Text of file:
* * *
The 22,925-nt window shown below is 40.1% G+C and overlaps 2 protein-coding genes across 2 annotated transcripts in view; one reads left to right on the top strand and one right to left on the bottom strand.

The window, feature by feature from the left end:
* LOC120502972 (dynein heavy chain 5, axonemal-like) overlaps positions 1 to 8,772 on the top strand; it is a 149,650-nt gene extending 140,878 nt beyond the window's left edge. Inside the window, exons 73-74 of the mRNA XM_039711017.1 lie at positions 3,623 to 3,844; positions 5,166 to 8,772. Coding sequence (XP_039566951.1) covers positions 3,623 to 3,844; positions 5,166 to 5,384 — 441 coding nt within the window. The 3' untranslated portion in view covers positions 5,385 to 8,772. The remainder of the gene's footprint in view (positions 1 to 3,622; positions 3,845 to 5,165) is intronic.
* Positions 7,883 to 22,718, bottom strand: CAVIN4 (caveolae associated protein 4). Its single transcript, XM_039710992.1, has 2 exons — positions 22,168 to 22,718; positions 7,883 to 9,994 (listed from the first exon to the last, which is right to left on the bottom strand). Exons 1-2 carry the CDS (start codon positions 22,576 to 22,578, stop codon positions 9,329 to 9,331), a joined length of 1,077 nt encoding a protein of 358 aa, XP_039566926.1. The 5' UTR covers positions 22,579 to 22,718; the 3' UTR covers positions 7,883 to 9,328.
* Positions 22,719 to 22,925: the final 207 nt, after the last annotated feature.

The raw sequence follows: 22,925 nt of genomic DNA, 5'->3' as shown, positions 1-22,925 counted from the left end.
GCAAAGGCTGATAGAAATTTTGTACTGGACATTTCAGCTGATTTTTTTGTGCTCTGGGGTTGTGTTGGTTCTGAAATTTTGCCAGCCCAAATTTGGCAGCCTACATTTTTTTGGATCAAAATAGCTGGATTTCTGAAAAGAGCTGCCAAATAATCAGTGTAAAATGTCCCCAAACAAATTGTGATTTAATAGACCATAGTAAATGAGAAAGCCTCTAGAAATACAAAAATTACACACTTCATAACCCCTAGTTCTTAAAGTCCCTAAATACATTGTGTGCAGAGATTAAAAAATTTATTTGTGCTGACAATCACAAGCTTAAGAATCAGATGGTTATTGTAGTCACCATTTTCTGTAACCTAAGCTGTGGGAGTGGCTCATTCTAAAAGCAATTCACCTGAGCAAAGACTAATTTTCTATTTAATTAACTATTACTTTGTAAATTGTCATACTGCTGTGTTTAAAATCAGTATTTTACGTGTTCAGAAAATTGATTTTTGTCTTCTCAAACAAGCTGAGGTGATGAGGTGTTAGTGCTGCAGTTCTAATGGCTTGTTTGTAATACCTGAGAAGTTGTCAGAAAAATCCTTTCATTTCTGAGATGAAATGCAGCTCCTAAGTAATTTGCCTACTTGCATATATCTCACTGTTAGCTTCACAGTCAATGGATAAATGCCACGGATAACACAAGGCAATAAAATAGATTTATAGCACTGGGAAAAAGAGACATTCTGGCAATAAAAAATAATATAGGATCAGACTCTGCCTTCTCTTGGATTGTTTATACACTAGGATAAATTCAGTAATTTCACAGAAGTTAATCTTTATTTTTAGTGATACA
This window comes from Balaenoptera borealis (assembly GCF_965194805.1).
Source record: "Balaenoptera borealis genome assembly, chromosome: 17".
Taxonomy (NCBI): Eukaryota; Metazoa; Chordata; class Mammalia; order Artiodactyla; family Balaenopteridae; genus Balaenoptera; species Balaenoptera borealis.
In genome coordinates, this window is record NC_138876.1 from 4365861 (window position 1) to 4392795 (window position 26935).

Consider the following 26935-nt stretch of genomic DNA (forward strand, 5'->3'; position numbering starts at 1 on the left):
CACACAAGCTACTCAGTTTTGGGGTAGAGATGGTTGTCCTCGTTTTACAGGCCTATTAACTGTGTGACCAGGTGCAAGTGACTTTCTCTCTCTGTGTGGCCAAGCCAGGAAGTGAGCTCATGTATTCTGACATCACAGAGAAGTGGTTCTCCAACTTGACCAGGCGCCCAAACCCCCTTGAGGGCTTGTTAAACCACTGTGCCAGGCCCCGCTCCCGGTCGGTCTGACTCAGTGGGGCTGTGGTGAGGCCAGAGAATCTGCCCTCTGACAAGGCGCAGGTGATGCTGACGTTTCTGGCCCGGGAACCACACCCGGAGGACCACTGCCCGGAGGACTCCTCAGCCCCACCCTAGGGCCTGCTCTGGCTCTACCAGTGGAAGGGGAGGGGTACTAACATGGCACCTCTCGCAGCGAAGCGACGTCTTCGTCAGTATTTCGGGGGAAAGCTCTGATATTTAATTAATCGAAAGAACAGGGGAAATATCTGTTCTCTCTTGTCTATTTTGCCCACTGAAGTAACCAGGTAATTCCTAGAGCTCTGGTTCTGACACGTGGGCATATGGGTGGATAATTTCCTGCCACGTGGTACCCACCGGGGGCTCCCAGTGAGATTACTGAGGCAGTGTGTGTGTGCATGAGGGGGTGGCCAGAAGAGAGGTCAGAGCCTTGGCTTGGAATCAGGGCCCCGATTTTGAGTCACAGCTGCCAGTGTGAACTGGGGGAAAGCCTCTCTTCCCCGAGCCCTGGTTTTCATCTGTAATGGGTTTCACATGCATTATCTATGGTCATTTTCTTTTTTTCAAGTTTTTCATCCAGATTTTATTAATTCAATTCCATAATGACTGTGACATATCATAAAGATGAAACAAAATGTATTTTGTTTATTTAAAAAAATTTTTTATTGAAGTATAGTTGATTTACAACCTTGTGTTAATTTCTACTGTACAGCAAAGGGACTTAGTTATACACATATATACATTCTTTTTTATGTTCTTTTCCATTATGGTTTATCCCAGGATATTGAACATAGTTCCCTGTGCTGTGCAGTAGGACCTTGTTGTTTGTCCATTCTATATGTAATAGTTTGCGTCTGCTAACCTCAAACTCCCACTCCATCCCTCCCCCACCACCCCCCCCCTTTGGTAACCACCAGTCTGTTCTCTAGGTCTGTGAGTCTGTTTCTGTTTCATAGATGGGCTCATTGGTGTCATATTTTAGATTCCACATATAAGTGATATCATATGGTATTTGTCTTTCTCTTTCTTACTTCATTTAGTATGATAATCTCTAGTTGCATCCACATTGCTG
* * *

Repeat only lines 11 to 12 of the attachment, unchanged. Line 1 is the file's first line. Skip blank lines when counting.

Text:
In genome coordinates, this window is record NC_138876.1 from 4365861 (window position 1) to 4392795 (window position 26935).

Consider the following 26935-nt stretch of genomic DNA (forward strand, 5'->3'; position numbering starts at 1 on the left):